2,022 reputation
818
bio website homepages.ulb.ac.be/~samulisi
location Nantes, France
age
visits member for 3 years, 9 months
seen Dec 1 at 5:00

Postdoc working in symplectic/contact topology. I'm currently at the Université de Nantes.


May
7
answered An alternative description of the first Stiefel-Whitney class
May
4
comment When does a vector field admit orthogonal fields?
@Yvoz How does this last observation of yours not answer your question? It seems like a characterization of when such a vector field exists. What are you looking for if that isn't the answer?
May
3
comment When does a vector field admit orthogonal fields?
Observe that you don't need orthogonality for the second vector field -- you just need pointwise linearly independent and nowhere vanishing. Then, since $\mathbb{R}^3$ is oriented, you get a third vector field free. You are therefore trying to find a trivialization of the tangent bundle of the quotient of $U$ by the flow of $X$. In general, this quotient will be a horrible space and won't have a tangent bundle, but maybe something can be said anyway. (Note that in your two examples, the quotients are $\mathbb{R}^2$ are $S^2$ respectively, and in particular very nice.)
May
3
comment An alternative description of the first Stiefel-Whitney class
I was not thinking about Steenrod squares etc. I really was thinking about their chapter on obstruction theory, Chapter 12. I guess M&S refer back to Steenrod's book, which I haven't studied as carefully as I should have. On page 143, they explain how you can reconstruct the obstruction classes from the $w_i$, at least for small $i$.
May
3
comment An alternative description of the first Stiefel-Whitney class
@Mehdi : yes, that's what I was thinking about (to your first comment). I'll try to write something soon, but the short version of what I am thinking about is that the $\mathbb{Z}/2$ that shows up in the sequence $1 \to SO(n) \to O(n) \to \mathbb{Z}/2 \to 1$.
May
3
comment An alternative description of the first Stiefel-Whitney class
What definition(s) of $w_1$ do you know? If you have been studying Milnor-Stasheff, take a look at the obstruction theory chapter.
May
1
answered Question about symplectic tranformations
May
1
comment An other question about Theorem 3.1 from Morse theory by Milnor
let us continue this discussion in chat
May
1
comment An other question about Theorem 3.1 from Morse theory by Milnor
Do you understand what $\phi_t$ is?
Apr
30
comment An other question about Theorem 3.1 from Morse theory by Milnor
The tricky part is that $\phi_{b-a}$ maps $M^a$ to $M^b$. To check this, calculate what $f( \phi_{b-a}(x))$ is, if $f(x) \le a$. This is where you use the fact that your new vector field flows downwards so that the time $t$ flow changes the value of $f$ by $t$.
Apr
30
comment An other question about Theorem 3.1 from Morse theory by Milnor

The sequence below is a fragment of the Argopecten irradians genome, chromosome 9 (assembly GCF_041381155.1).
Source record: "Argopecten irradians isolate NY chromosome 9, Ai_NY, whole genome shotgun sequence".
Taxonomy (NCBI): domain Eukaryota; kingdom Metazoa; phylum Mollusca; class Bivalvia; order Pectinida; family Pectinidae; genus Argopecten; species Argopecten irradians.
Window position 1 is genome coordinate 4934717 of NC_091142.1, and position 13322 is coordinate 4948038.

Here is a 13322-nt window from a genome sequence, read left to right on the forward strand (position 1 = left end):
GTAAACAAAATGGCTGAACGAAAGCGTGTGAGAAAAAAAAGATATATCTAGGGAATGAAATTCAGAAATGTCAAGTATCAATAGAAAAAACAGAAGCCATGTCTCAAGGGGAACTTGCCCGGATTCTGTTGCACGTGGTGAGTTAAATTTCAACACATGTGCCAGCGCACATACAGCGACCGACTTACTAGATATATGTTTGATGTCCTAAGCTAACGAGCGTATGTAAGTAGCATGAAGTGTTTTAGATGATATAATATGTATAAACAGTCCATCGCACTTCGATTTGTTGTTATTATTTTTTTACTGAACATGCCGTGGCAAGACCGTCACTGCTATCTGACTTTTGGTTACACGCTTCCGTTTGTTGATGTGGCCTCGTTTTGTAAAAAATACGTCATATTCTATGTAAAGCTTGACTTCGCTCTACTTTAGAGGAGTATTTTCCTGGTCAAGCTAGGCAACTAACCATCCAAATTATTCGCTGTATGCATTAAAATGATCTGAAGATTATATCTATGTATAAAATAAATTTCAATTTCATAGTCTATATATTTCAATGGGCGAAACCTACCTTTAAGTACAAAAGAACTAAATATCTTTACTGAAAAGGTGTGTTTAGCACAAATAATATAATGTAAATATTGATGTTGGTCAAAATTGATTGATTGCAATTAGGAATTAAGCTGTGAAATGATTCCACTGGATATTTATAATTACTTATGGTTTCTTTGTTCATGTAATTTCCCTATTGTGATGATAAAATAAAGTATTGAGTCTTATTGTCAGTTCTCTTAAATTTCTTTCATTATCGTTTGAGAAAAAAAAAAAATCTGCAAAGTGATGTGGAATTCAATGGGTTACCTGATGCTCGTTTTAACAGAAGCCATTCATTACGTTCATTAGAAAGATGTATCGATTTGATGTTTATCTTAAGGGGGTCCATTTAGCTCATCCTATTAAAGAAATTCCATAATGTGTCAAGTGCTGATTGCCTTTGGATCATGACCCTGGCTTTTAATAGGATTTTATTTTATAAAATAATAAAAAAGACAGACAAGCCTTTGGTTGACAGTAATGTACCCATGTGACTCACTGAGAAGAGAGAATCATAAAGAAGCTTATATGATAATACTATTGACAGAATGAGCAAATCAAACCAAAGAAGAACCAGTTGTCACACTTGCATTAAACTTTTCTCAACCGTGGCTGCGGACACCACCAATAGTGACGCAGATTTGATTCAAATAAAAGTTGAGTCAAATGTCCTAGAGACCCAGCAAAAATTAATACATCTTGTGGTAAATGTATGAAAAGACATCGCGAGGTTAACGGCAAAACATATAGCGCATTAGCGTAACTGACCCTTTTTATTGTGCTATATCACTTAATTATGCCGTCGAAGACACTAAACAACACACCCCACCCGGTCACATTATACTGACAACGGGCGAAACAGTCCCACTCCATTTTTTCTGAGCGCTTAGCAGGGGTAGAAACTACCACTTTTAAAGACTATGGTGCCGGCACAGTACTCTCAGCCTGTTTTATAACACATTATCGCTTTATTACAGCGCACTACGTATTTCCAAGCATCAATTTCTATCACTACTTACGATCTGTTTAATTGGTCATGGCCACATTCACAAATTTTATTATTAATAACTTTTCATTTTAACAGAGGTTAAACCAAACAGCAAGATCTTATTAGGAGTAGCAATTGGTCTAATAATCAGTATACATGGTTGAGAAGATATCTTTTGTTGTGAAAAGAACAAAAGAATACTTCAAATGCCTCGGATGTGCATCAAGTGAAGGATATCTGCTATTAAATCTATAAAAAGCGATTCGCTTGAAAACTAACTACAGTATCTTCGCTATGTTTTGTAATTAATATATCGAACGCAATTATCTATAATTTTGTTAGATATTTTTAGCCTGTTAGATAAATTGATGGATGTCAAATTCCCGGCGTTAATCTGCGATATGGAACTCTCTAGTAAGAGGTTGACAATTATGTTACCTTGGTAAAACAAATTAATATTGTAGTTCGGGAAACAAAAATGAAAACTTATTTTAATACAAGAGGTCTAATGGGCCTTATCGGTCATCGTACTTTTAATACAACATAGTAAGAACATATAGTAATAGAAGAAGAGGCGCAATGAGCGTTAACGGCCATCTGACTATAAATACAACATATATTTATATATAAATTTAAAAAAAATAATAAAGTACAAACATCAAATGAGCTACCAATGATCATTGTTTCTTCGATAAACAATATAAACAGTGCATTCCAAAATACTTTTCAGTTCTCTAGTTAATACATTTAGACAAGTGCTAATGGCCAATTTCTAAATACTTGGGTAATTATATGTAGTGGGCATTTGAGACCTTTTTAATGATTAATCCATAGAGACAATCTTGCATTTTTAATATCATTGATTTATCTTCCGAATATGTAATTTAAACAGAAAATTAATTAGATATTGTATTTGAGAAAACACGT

The fact that it is a diffeomorphism onto its image follows just from the existence/uniqueness of ODE, the long-time existence (essentially by construction) and smoothness with respect to initial condition. I.e. this is standard ODE theory.
Apr
30
comment An other question about Theorem 3.1 from Morse theory by Milnor
The purpose of (1) is to make (2) obvious and to make it easy to write down a formula for $r_t$. Can you construct a simple example (e.g. for domains in $\mathbb{R}^2$) and see what he is doing? Can you say more about where you are stuck?
Apr
30
answered Implicit Function Theorem and Rank Theorem Misunderstandings.
Apr
30
comment Dynamical Systems. Bendixson's and Dulac-Bendixson's theorems.
Great timing, I was just typing essentially the same thing. While this is clear from what you wrote, I want to emphasise that $U$ has positive area because $C$ is embedded. ($C$ is embedded by uniqueness of solutions to ODE.)
Apr
27
answered Non-degenerate solutions to constant Hamiltonian flow
Apr
27
answered Lagrangian subspaces
Apr
16
comment Area of flux homomorphism in symplectic topology
I don't understand what you are trying to do, specifically. Are you trying to compute this explicitly? for that to make sense, it seems to me that you need some more explicit information. Or are you trying to do something else? this isn't clear to me.
Apr
13
comment Structure on manifolds
I should add the question: have you studied surfaces in $\mathbb{R}^3$? This is the easiest scenario with a shape operator, and it might be worthwhile to understand this first. If you already know about this use of the shape operator, I can't tell you anything further.
Apr
13
comment Structure on manifolds
@Merri: I don't know the book you mention, and I know very little about uses of shape operators. However, I would guess that the key feature of a "shape operator" is that it is the differential of a "Gauss map". There are many situations in which you have something that looks like a Gauss map (but isn't the classical one), so maybe there are many non-standard shape operators. I don't really know.
Apr
11
comment Can the chain rule be relaxed to allow one of the functions to not be defined on an open set?
let us continue this discussion in chat